From about 0.006 to about 0.018 weight percent cobalt oxide is added, typically as Co3 O4, along with about 0.0006 to about 0.0015 weight percent selenium. The proper selenium and cobalt content provides an aesthetically pleasing, neutral gray color to the glass.
The invention is more easily comprehended by reference to specific embodiments which are representative of the invention. It must be understood, however, that the specific embodiments are provided only for the purpose of illustration, and that the invention may be practiced otherwise than as specifically illustrated without departing from its spirit and scope.
Typical soda-lime-silica glass batch ingredients were mixed, together with rouge, a cobalt containing compound, a carbonaceous reducing agent, and a selenium containing compound, and melted to produce 0.250 inch thick test samples in accordance with the invention. The resultant glass samples are characterized as follows:
TABLE I______________________________________ Ex. 1 Ex. 2 Ex. 3 Ex. 4______________________________________Total Iron, .5 .425 .40 485as Fe2 O3 (%)Reduction of Iron to 24.5 24.8 26.1 25.9FeO (%)Co3 O4 (%) .009 .008 .008 .009Se (%) .0009 .0009 .0009 .0008Sample Thickness (in.) .250 .250 .250 .250Illuminant C (%) 33.8 38.1 37.5 34.2TransmittanceTotal Solar 29.7 34.2 34.3 29.3Transmittance (%)UV Transmittance 25.9 28.7 29.8 25(%)Doninant Wavelength 490.4 490 491 492(nm)Color Purity (%) 1.5 1.4 1.3 1.3______________________________________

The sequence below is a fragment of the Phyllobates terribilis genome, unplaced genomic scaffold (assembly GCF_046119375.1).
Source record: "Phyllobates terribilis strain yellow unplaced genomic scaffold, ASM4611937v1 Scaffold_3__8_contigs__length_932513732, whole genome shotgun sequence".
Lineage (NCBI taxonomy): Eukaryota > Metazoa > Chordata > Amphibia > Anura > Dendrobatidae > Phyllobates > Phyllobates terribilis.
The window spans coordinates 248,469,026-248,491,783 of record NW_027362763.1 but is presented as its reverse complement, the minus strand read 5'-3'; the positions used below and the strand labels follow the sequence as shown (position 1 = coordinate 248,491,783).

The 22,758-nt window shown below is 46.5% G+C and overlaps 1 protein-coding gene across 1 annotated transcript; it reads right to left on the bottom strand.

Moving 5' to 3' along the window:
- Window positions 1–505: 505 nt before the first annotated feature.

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|International Classification||C03C4/08, C03C3/087, C03C4/02|
|Cooperative Classification||C03C4/02, C03C4/085, C03C3/087|
|European Classification||C03C4/08D, C03C3/087, C03C4/02|
|Jul 2, 1992||AS||Assignment|
Owner name: LIBBEY-OWENS-FORD CO., OHIO
Free format text: ASSIGNMENT OF ASSIGNORS INTEREST.;ASSIGNORS:CHENG, J. JOSEPH;KOLKOWSKI, BRIAN M.;REEL/FRAME:006183/0611;SIGNING DATES FROM 19920624 TO 19920626
|Nov 22, 1994||CC||Certificate of correction|